It can be frustrating to spend time and care growing luscious fruits and vegetables, only to find that through the night possums have helped themselves to a banquet.
Possums Eating Plants
Possum Proofing Your Garden
The only method that reliably works to protect your garden is to block access by the possums to your fruit trees or vegetable patch.
- Start by pruning back trees and bushes from the tree or vegetable patch you want to protect.
- Add in a smooth metal tree collar of at least 1 metre in length around the trunk of the tree you want to protect. Possums can only jump vertically one metre, so this stops them from being able to climb your tree.
- Protect individual fruit with shade cloth bags with drawstring tops, paper bags, or plastic pots that have been cut up the side and then inverted to make it look like a bell.
- Protect small fruit trees with shade cloth pegged or tied to the tree. Shade cloth allows fruit to ripen but is safe for wildlife.
- If you wish to net the tree or raised garden bed, only buy environmentally safe netting with a maximum mesh size of 10 mm. Thin netting should never be used as it entangles wildlife such as flying foxes, possums and snakes. Nets need to be taut to be effective, so need to be erected over a frame such as electrical conduit or tomato stakes. Possums need to be able to walk across the netting without it sinking under their weight so they cannot reach the fruit below. Even with these precautions, remember to check your netting daily to free any trapped or injured wildlife.
- Add a “floppy top” to your fence. Floppy tops are chicken wire fences supported by star pickets and threaded through at the top with bendy high-tensile wire. The floppy side faces away from the garden you want to protect. Possums dislike climbing on unstable surfaces, so when they reach the top they simply turn around and head away.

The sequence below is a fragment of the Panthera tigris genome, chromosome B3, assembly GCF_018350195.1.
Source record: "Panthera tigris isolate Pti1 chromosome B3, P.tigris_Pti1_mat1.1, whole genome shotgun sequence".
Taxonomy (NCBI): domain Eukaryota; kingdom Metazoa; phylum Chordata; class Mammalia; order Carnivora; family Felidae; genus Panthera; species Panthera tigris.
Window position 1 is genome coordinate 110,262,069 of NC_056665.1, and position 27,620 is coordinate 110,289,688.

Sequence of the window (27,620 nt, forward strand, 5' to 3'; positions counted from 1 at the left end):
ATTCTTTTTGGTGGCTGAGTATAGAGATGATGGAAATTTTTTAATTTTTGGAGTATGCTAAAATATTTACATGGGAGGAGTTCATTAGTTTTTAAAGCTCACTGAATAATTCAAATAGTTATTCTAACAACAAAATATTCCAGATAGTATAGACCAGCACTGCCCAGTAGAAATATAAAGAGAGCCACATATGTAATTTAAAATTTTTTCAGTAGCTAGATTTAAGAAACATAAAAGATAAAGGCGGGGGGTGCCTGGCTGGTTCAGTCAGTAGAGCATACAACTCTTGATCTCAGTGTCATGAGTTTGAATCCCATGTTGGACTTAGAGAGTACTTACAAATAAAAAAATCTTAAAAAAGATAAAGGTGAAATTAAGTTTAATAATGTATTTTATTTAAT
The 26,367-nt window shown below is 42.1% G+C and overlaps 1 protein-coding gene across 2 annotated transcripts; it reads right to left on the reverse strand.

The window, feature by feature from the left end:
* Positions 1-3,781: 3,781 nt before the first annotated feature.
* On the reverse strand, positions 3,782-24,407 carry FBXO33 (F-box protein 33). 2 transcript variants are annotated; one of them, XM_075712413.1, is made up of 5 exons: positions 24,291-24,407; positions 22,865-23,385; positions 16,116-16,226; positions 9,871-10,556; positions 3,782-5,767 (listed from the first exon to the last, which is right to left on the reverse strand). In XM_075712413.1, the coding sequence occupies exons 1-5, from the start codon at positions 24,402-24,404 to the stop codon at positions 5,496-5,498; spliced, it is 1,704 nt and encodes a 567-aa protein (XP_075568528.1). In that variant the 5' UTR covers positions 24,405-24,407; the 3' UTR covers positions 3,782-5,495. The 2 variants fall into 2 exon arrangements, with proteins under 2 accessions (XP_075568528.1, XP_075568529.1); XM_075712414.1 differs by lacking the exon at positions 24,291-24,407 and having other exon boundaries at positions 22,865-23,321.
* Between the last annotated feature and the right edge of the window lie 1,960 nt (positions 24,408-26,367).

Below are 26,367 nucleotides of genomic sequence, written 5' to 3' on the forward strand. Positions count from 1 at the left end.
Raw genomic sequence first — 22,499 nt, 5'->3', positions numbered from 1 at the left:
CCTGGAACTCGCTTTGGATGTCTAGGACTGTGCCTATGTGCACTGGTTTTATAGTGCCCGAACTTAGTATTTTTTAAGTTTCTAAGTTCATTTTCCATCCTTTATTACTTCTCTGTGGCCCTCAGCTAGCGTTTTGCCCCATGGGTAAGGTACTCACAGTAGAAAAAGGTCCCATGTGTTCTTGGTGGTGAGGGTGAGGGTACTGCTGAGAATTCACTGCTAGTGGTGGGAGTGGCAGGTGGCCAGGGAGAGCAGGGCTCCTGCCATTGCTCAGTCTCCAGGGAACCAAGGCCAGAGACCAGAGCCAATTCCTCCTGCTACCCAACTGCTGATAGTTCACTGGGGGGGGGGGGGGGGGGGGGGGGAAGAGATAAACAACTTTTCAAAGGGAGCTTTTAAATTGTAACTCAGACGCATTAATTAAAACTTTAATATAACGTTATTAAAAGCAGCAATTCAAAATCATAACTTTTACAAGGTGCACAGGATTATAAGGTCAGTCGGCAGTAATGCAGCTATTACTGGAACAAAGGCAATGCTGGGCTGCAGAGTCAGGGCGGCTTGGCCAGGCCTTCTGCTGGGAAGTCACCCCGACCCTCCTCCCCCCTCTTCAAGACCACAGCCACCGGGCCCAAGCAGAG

- Place vulnerable plants or seedlings in wire cages or fully enclosed garden greenhouses.
- Plant trees and shrubs that possums dislike such as grevilleas, tea-trees, daisies and chrysanthemums.
Do Possum Deterrents Work?
There are several ways you can attempt to deter possums from nibbling on your plants.
Many people try deterrents such as Quassia chips soaked in water and sprayed on the plants; blood and bone fertiliser hung up in old socks on the tree or garden; garlic sprays or commercial chemical deterrents. These deterrents only last a few days at a time and need to be reapplied after rain.
You can also try motion triggered lights or water sprinklers to make the possums uncomfortable enough to leave.
However, possums are clever and resourceful. Deterrents are effective against timid possums, but nothing gets between a determined mother possum and her food! The only safe way to protect your plants is to stop the possum from getting to them in the first place with a physical barrier.
Remember, possums are a protected native animal and can’t be harmed or relocated and can only be caught by licenced possum catchers.